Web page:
Japan’s new political season will open in late September, when an extraordinary Diet session starts after the summer recess. Politics in the upcoming year will be marked by three potential turning points.
The first turning point is expected to come when the extra Diet session closes in December. Debate in the four months leading up to the end of the year will likely focus on public-works projects that are subject to a major review, legislation that would ban influence-peddling by lawmakers and a supplementary fiscal 2000 budget.
Major administrative reform will be implemented in January when the central bureaucracy is reorganized into a Cabinet office and 12 ministries and agencies. Prime Minister Yoshiro Mori’s second Cabinet, launched in June, is widely considered a caretaker government, and a major Cabinet reshuffle is likely in December in preparation for the government reform. With his leadership qualities in serious doubt and his Cabinet’s public-approval ratings remaining abysmally low, Mori could be forced out of office in December.
Second, another crisis for Mori could come around next April — if he remains in power — after an ordinary Diet session from January to March debates the fiscal 2001 budget. The opposition forces could also threaten a change of government through an intensive campaign against the Mori Cabinet during the Diet debate. The Diet session will be followed by an Upper House election in June or July.
If public support for the Mori Cabinet remains as weak then as it is today, dissidents in the ruling Liberal Democratic Party and members of New Komeito, an LDP coalition partner, are likely to distance themselves from the LDP, forcing the Mori Cabinet to resign en masse. They would do so because the governing coalition could lose its majority in the Upper House election, as it did in the 1998 election.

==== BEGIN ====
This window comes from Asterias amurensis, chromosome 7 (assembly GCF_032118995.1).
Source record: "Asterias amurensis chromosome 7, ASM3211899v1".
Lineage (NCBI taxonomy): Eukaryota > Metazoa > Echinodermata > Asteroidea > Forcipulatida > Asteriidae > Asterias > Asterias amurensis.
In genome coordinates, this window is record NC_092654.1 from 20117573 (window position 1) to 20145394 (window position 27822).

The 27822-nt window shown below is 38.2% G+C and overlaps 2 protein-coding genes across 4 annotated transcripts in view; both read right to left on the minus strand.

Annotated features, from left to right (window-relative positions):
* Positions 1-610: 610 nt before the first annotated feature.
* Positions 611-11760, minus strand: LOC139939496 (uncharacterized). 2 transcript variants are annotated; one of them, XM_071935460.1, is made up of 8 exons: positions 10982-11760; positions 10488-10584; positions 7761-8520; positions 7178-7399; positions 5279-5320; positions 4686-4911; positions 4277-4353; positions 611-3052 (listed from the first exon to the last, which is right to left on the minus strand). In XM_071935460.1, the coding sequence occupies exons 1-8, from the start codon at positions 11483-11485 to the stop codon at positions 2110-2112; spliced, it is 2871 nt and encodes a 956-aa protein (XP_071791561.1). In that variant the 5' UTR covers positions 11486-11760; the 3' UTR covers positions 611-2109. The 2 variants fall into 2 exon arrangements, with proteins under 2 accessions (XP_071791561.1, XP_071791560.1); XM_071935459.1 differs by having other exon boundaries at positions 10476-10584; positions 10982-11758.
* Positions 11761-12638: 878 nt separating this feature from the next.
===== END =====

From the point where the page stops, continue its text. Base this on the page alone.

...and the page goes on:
Third, there is no denying the possibility that a Lower House election will be held simultaneously with the scheduled Upper House election. Or depending on the results of the Upper House election, the prime minister in power then could be forced to dissolve the Lower House for a general election, only a year after the previous election was held in June 2000. This would mark a fresh political start for the 21st century.
Widespread speculation on a change of government and a Lower House dissolution stems from the lack of Mori’s leadership qualities and the fragility of his administration, as Japan is gearing up to enter the 21st century.
Mori lost self-confidence after causing a public outcry with a series of inept remarks. He now avoids making impromptu remarks; instead he only reads from texts prepared by bureaucrats. Unless he dramatically changes his political style, the prime minister is likely to continue bearing the brunt of fierce opposition attacks and to enjoy little public support. Furthermore, his government will likely be shaken by criticism from its coalition partners and young LDP dissidents as well.
Nevertheless, the top opposition force, the Democratic Party of Japan, lacks the political strength to oust the Mori administration. The LDP, New Komeito and the New Conservative Party have managed to maintain their governing alliance but the four opposition parties — the DPJ, the Japan Communist Party, the Liberal Party and the Social Democratic Party — are in disarray and are in no position to threaten the Mori administration.
Politics in the coming year will also be affected by LDP power struggles between the old guard and reform-minded young dissidents, and among various factions, as well as by strife in the coalition between the LDP and New Komeito, and the insufficient strength of the divisive opposition parties, especially the DPJ.
In a time of both misinformation and too much information, quality journalism is more crucial than ever.
By subscribing, you can help us get the story right.